The first step in a non-discriminatory US patent system is to make sure it is available to all Americans without legal limit. The second step, and the one with real potential to drive an innovation economy, is to takes steps to ensure that the system is inspiring to all Americans. The trick is how to get there without causing undue damage. One underlying issue is also a lack of information about what’s really happening.
A bipartisan group of Senators and Representatives have re-introduced the IDEA Act. (Inventor Diversity for Economic Advancement (IDEA) Act of 2021). S.632; H.R.1723. Right now, the USPTO does not ask inventors their for any demographic information other than contact information and country of residence. The legislation would require the PTO director to collect inventor-level information on “gender, race, military or veteran status, and any other demographic category that the Director determines appropriate.” Under the provision, inventors would not be required to submit the information, and any submissions would be kept “confidential and separate from the application.” However, disaggregated information could be available for data analysis and for an annual report from the PTO.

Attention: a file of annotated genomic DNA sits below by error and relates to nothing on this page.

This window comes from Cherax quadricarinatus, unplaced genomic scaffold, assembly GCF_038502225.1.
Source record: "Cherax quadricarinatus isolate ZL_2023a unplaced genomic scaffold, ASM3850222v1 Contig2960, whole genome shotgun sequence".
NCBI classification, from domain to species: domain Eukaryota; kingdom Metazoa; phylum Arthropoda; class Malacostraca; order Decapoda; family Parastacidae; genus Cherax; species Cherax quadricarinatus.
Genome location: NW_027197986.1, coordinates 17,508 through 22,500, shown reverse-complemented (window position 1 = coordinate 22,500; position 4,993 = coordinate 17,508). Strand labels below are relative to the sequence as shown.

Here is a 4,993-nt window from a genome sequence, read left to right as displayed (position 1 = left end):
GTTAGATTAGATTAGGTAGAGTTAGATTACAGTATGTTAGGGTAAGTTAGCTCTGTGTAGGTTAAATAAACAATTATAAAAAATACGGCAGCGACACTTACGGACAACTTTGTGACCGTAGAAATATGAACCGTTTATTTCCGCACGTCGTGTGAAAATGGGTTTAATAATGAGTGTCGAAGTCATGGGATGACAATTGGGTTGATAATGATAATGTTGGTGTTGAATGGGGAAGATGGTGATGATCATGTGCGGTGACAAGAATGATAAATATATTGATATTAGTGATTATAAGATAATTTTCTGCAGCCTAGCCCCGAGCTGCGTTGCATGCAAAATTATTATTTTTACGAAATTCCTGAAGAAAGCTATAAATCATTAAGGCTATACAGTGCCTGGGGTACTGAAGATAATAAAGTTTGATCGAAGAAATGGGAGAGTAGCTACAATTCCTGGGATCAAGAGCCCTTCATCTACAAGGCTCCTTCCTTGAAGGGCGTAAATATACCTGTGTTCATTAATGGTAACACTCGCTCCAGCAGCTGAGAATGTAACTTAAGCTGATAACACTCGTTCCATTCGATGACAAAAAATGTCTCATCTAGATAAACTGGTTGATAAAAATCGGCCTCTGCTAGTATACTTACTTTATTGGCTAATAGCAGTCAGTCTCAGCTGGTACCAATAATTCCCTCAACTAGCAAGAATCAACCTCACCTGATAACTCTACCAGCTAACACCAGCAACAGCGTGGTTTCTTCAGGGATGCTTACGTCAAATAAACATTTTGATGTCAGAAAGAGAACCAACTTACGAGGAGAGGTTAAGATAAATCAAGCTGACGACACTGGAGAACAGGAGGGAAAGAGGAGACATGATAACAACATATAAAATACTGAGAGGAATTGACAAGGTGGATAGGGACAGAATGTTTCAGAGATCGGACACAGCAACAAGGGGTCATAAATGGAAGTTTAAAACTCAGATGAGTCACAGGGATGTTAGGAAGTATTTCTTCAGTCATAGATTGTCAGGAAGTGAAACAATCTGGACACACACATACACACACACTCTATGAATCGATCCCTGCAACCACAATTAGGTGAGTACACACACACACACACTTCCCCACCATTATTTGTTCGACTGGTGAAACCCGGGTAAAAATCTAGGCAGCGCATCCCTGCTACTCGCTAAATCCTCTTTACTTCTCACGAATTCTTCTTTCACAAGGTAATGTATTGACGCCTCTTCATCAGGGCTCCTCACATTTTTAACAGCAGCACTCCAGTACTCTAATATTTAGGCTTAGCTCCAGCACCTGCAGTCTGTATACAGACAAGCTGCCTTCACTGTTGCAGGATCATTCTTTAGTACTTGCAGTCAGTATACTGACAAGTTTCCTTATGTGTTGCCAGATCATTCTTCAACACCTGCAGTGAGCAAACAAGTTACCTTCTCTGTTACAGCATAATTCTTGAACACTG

- S.632. Sponsor: Sen. Hirono; Cosponsors: Sens. Tillis, Coons, Leahy, Grassley.
- H.R.1723. Sponsor. Rep. Velazquez; Cosponsor, Rep Stivers.
The proposals are now before the respective judiciary committees. Sen. Leahy is the chair of the Subcommittee on Intellectual Property, and Sen. Tillis is the ranking member. In the House, Intellectual Property does not have its own committee this session, but rather is part of the Subcommittee on Courts, Intellectual Property, and the Internet chaired by Rep. Johnson. Rep. Issa is the ranking member.